I first saw Captain Nemo and The Underwater City with my (patient) parents sometime in the very early 1970s, on a drive-in double-bill, as a I recall. As a child, I loved the movie simply because it featured cool submarines, undersea domes, and the giant Mobula monster. 

And did I mention Lucianna Paluzzi in a bathing suit?

Watching the film as a more discerning adult, however, Captain Nemo and The Underwater City doesn't wear quite as well.

For instance, the production design is rather underwhelming. Specifically, the underwater city is saddled with an unfortunate and hackneyed leitmotif: not only is everything gold Futura, but every architectural detail is ridiculously marine-life-centric. What I mean by that is that Nemo makes his announcements through a microphone that is molded into the shape of a fish. And when a siren sounds, the alarm bell features a vibrating lobster figure


Nemo's diving suits are also somewhat silly in appearance. The suits feature transparent shoulder epaulets in the shape of fish fins. This sort of decoration resembles a bad seafood theme restaurant rather than the Utopian headquarters of the world's greatest genius.

The miniature work is also terrible. I should add, this is not a case of the years being unkind to good special effects, to be certain. If you go back to 20,000 Leagues Under The Sea in 1954 or Mysterious Island in 1961, you can see some amazing and convincing miniature work and optical effects. In both cases, those effect still hold up remarkably well: you believe the Nautilus is a full-sized vehicle ramming actual surface vessels. 


Captain Nemo and The Underwater City's effects never achieve that level of verisimilitude. It puts forward inferior -- and obvious -- model work.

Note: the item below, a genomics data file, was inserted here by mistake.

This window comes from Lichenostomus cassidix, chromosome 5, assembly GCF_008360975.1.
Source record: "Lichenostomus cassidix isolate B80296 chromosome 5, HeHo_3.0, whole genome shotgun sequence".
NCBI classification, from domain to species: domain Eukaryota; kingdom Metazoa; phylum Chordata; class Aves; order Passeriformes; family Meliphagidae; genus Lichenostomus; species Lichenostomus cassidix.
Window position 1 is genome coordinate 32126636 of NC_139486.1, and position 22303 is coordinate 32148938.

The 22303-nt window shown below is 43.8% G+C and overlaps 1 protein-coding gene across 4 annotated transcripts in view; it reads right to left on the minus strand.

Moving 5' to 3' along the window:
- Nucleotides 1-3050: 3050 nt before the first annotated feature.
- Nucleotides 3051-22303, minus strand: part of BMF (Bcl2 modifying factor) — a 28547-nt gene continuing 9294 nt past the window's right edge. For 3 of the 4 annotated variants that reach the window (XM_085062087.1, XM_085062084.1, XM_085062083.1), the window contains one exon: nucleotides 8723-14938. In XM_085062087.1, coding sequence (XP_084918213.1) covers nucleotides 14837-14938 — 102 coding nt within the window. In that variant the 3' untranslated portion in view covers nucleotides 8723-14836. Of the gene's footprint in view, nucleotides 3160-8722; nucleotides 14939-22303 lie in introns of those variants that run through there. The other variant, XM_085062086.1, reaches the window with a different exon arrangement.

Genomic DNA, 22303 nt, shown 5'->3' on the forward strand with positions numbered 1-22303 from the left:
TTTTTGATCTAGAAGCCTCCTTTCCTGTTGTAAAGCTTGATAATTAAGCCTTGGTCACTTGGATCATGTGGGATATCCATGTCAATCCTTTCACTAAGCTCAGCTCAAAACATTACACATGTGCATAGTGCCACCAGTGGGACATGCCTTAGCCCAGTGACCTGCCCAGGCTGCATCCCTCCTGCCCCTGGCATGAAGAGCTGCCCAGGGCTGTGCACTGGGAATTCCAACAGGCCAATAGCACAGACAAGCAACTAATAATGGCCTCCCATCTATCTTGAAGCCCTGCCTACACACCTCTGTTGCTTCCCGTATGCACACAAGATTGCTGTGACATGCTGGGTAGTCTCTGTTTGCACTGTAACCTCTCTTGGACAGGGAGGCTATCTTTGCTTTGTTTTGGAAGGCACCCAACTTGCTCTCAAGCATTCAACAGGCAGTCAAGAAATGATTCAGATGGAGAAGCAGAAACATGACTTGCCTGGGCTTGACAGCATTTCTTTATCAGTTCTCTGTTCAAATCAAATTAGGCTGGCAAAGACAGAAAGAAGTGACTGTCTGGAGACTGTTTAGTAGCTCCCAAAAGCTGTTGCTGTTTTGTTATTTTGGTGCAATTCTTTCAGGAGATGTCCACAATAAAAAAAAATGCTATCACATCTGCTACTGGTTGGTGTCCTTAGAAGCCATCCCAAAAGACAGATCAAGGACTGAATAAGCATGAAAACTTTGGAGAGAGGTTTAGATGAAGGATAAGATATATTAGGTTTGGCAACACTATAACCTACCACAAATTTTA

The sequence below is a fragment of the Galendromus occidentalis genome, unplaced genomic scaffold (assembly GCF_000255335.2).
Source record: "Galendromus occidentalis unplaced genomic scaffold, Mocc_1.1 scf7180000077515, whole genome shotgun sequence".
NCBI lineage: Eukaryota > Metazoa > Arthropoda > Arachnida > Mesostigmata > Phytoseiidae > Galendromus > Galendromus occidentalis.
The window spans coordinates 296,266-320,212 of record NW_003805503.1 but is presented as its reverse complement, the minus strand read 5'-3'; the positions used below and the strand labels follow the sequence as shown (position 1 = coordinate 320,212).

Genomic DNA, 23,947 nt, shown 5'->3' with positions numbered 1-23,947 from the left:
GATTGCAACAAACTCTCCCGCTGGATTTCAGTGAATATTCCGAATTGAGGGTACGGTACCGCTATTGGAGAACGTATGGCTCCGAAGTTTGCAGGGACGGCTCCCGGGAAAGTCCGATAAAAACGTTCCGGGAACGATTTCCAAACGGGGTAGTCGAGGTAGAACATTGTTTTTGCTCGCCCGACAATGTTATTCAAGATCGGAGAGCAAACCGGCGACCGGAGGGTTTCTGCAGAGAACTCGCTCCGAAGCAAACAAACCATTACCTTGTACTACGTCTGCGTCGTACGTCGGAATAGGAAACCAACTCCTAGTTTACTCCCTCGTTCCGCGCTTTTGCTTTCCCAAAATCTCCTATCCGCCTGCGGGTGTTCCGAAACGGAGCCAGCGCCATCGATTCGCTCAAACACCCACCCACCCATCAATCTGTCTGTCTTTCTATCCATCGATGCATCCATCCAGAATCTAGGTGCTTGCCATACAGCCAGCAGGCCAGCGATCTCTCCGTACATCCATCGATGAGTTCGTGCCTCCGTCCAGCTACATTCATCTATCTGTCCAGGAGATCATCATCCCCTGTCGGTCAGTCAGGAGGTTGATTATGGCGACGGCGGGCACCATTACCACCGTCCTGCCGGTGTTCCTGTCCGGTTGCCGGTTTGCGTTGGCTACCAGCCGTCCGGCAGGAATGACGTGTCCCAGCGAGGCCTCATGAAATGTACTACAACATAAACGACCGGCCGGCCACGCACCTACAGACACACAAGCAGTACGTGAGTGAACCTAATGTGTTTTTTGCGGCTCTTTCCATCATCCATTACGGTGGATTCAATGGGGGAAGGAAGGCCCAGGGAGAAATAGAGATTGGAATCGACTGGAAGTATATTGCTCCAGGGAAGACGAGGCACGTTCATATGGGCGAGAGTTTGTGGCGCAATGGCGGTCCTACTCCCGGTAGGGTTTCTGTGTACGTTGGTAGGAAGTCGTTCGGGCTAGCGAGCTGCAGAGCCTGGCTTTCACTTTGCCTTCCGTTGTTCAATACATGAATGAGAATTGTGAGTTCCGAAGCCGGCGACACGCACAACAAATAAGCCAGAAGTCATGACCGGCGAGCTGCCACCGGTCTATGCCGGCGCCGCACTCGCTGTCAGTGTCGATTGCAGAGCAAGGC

Captain Nemo and the Underwater City also wastes an inordinate amount of its melodramatic narrative concentrating on unfunny comic-relief. Barnaby and Swallow make pests of themselves -- and in one cringe-worthy moment -- Barnaby squirts a stream of alcohol in his face while trying to master an undersea drink dispenser. 

Much more troubling and difficult to accept is the fact that secretive Captain Nemo not only goes out of his way to rescue a few survivors from a passing ship (when in 20,000 Leagues Under The Sea he was willing to let Ned and the others die in the sea...), but that he here turns around and bestows upon them his instant and unquestioning trust. 

Specifically, Nemo permits Joab to give the Lomax and the gold-hungry Barnaby and Swallow full access to the city (except for a carefully labeled "Forbidden Area.") Joab obediently and politely shows these visitors everything: the gold repository room, and the pressure control room...the one room in the city that could be sabotaged, and could destroy the utopia.

Frankly, Nemo's insistence that these visitors remain at the bottom of the sea (10,000 fathoms below the surface...) is also more than a little mystifying. The good captain should have just dropped the survivors off on the nearest island, or given them a small raft so they could find help from a passing vessel. Nemo's stated motive for not permitting Fraser and others to return to the surface is that they would tell the world about his underwater utopia.

Yes, but what could they do about it?

I mean, it's not like any nation in the world at this time in history (roughly the period of the American Civil War) boasted the technology to reach the city, let alone attack and pillage it.